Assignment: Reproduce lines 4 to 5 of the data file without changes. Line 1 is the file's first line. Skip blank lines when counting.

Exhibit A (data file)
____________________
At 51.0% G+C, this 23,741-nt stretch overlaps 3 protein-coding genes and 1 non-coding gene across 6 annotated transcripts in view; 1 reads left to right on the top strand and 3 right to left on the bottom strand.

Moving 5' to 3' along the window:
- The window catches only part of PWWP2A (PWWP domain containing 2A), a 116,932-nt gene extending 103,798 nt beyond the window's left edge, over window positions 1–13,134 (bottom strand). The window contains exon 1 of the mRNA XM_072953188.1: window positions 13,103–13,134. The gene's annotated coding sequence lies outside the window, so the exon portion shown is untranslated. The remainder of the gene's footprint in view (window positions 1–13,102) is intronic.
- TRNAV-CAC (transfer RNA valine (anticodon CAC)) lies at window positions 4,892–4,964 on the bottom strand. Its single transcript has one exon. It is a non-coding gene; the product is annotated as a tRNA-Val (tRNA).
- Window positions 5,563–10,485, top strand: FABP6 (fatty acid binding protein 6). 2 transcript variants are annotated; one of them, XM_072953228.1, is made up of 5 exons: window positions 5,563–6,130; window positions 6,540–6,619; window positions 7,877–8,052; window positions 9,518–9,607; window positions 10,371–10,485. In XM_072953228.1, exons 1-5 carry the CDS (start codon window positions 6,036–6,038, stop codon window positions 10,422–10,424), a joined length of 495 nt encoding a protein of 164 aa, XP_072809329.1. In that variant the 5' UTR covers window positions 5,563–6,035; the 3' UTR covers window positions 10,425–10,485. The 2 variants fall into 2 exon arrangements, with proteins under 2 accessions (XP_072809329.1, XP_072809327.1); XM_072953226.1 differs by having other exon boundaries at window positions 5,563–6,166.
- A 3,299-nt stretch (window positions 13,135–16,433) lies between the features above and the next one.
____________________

- TRNAV-CAC (transfer RNA valine (anticodon CAC)) lies at window positions 4,892–4,964 on the bottom strand. Its single transcript has one exon. It is a non-coding gene; the product is annotated as a tRNA-Val (tRNA).
- Window positions 5,563–10,485, top strand: FABP6 (fatty acid binding protein 6). 2 transcript variants are annotated; one of them, XM_072953228.1, is made up of 5 exons: window positions 5,563–6,130; window positions 6,540–6,619; window positions 7,877–8,052; window positions 9,518–9,607; window positions 10,371–10,485. In XM_072953228.1, exons 1-5 carry the CDS (start codon window positions 6,036–6,038, stop codon window positions 10,422–10,424), a joined length of 495 nt encoding a protein of 164 aa, XP_072809329.1. In that variant the 5' UTR covers window positions 5,563–6,035; the 3' UTR covers window positions 10,425–10,485. The 2 variants fall into 2 exon arrangements, with proteins under 2 accessions (XP_072809329.1, XP_072809327.1); XM_072953226.1 differs by having other exon boundaries at window positions 5,563–6,166.